Board Certified Family Law Specialist Matt Arnold answers the question: “What are my custody rights if the other parent moves?”
If you’re a grandparent interested in maintaining a close relationship with your grandchildren, divorce might seem like bad news. Unfortunately, when some couples divorce, the amount of time the grandchildren are able to spend with the grandparents drops. The former son or daughter-in-law may not have an interest in dividing his or her time with the ex’s parents, meaning the opportunity for visits gets cut in half. In cases where the grandparents are estranged from their own child, limited visitation might become nonexistent.
This kind of nightmare scenario is what can lead some grandparents to consider drastic alternatives, including suing for visitation rights. Though we might think of visitation and custody as disputes occurring between parents, that is not always the case. In Pennsylvania, and many other states, grandparents are allowed to bring a claim for partial or, in particularly extreme cases, full custody of their grandchildren. Though many cases where grandparents sue for custody involve one or more parents who have been deemed unfit, that is not always the case. Grandparents have been known to sue and win partial custody in cases where there are two otherwise fit parents.
This kind of case is what came before the Pennsylvania Supreme Court earlier this fall. In that case, D.P. and B.P. v. G.J.P and A.P., the Court had to wrestle with whether the state’s existing laws concerning grandparent custody should be upheld. The case involved a husband and wife who had separated, but never actually filed for divorce or started custody proceedings. Instead, the two agreed on their own about a parenting plan. Unfortunately for the grandparents, the husband and wife both agreed that the kids’ paternal grandparents would not be allowed contact.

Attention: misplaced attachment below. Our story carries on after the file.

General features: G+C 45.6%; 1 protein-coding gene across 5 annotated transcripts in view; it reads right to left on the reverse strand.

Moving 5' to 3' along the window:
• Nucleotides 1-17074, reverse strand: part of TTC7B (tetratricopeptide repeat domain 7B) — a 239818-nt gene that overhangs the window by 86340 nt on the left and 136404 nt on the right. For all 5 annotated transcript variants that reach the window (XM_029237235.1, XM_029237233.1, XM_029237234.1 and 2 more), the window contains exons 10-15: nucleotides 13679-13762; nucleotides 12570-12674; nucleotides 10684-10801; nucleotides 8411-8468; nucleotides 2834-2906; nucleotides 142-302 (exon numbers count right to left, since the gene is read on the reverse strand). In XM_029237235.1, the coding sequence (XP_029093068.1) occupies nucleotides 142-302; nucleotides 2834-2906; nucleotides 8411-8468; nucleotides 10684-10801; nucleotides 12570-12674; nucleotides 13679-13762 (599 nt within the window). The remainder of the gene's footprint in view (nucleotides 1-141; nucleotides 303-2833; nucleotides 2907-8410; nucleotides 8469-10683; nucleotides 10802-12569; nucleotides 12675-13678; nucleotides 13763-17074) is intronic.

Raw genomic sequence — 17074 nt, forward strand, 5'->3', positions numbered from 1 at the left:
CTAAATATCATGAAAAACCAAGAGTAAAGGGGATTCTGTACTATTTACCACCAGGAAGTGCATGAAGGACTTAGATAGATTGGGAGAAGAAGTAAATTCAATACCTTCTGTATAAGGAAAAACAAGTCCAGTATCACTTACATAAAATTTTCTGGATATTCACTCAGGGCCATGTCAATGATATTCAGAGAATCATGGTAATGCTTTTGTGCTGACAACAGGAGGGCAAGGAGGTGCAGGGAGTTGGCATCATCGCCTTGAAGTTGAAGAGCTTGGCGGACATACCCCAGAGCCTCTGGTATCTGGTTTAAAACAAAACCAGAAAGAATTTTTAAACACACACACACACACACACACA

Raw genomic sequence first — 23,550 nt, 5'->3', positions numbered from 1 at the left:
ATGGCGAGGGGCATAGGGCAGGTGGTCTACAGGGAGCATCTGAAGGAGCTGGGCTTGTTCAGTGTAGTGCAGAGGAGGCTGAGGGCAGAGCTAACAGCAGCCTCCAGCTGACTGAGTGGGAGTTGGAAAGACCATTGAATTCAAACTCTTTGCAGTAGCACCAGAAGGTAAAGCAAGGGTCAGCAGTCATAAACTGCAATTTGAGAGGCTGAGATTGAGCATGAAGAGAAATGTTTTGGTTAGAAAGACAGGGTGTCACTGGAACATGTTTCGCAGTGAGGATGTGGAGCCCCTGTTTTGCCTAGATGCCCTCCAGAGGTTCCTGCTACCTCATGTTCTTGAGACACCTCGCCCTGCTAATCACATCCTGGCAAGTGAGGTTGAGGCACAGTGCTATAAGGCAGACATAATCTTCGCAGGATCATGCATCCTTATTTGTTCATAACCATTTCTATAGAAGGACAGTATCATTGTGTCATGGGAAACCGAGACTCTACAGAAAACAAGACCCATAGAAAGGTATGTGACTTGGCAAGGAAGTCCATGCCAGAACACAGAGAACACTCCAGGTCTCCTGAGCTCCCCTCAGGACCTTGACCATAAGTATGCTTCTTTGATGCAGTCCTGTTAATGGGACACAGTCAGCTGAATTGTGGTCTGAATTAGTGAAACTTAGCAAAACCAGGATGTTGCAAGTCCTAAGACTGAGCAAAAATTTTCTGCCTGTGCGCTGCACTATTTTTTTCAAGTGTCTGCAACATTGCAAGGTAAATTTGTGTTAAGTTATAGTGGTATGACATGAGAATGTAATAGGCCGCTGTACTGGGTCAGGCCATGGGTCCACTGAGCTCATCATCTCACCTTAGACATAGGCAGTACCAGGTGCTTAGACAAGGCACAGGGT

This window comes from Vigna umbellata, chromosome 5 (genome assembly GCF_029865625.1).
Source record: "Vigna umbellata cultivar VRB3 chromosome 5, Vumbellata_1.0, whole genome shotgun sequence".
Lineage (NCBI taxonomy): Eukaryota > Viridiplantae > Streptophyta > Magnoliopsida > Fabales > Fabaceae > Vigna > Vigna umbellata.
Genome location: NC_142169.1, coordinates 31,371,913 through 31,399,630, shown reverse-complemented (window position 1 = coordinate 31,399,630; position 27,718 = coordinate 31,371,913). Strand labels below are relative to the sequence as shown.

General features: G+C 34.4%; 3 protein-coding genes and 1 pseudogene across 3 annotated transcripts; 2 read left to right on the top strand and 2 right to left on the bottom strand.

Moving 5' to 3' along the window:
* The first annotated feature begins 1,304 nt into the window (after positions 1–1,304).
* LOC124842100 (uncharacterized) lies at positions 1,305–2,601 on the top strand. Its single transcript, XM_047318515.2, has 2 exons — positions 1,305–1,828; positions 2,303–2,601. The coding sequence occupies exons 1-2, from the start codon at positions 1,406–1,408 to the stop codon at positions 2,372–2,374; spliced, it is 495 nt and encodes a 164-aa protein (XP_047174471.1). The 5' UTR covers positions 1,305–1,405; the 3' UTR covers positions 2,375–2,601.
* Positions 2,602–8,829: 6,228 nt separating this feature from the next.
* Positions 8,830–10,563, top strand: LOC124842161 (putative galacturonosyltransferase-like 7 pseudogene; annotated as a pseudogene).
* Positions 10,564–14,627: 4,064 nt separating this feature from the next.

This led the grandparents to sue for partial custody. In the filing, the grandparents did not claim that both parents were unfit, they instead said that the law, as written, allowed them to assert their claim for contact with the grand-kids. The law, found in Subsection 2 of Section 5325, says that “where parents of a child have been separated for a period of at least six months, or have commenced a proceeding to dissolve their marriage”, grandparents can claim for partial custody.
Unfortunately for the grandparents, the Court disagreed with their claim and ended up finding the law, or at least a portion of it, unconstitutional. According to the Court, the law improperly assumed that parents are unfit to raise a child simple because they are separated. The law should instead presume that parents are making the right decisions for their kids, unless there is evidence to the contrary. That means, parents should be given the freedom to deny visitation to grandparents should they believe this is truly in the child’s best interest.
The case was curious because the Court only declared a portion of the law unconstitutional. The Court limited its ruling to cases concerning separation for six months or more and chose to remain silent about claims from grandparents that occur in the midst of a divorce or custody proceeding. Whether that too is unconstitutional remains to be seen.
If you find yourself facing a complicated family law matter, then you need the help of experienced family-law attorneys in Charlotte, North Carolina who can help guide you through the often confusing process of divorce. Please contact Arnold & Smith, PLLC today at (704) 370-2828 or find additional resources here.
About the Author
Matthew Arnold is a Managing Member of Arnold & Smith, PLLC, where he focuses on the areas of family law, divorce, child custody, child support, alimony and equitable distribution.
Mr. Arnold was raised in Charlotte, where he graduated from Providence Senior High School. He attended Belmont Abbey College, where he graduated cum laude, before attending law school at the University of North Carolina at Chapel Hill on a full academic scholarship.
A certified Family-Law Specialist, Mr. Arnold is admitted to practice in all state and administrative courts in North Carolina, before the United States District Court for the Western District of North Carolina, and before the Fourth Circuit Court of Appeals in Richmond, Virginia.
In his free time, Mr. Arnold enjoys golfing and spending time with his wife and three children.
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